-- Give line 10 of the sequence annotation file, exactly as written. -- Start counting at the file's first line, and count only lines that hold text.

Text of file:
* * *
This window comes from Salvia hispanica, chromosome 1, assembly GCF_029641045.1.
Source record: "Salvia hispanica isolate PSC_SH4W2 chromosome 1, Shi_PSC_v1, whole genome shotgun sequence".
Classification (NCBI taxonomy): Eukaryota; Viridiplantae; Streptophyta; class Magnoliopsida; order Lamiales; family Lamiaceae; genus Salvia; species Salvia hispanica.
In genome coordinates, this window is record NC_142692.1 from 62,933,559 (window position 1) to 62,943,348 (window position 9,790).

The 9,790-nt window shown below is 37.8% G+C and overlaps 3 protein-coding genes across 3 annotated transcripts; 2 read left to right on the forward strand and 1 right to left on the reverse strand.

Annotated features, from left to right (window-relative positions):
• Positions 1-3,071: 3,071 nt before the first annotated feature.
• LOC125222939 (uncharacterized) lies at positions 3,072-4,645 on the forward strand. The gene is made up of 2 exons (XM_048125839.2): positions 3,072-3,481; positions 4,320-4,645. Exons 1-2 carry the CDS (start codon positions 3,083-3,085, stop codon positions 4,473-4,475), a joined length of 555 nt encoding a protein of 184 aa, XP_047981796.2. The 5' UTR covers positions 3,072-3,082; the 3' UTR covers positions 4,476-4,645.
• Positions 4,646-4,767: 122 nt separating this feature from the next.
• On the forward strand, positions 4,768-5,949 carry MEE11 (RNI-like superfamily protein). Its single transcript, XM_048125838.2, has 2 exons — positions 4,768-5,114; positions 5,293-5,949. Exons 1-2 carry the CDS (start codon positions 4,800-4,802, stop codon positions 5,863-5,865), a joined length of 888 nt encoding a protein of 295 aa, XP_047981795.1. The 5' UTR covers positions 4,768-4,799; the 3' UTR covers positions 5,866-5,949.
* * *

• On the forward strand, positions 4,768-5,949 carry MEE11 (RNI-like superfamily protein). Its single transcript, XM_048125838.2, has 2 exons — positions 4,768-5,114; positions 5,293-5,949. Exons 1-2 carry the CDS (start codon positions 4,800-4,802, stop codon positions 5,863-5,865), a joined length of 888 nt encoding a protein of 295 aa, XP_047981795.1. The 5' UTR covers positions 4,768-4,799; the 3' UTR covers positions 5,866-5,949.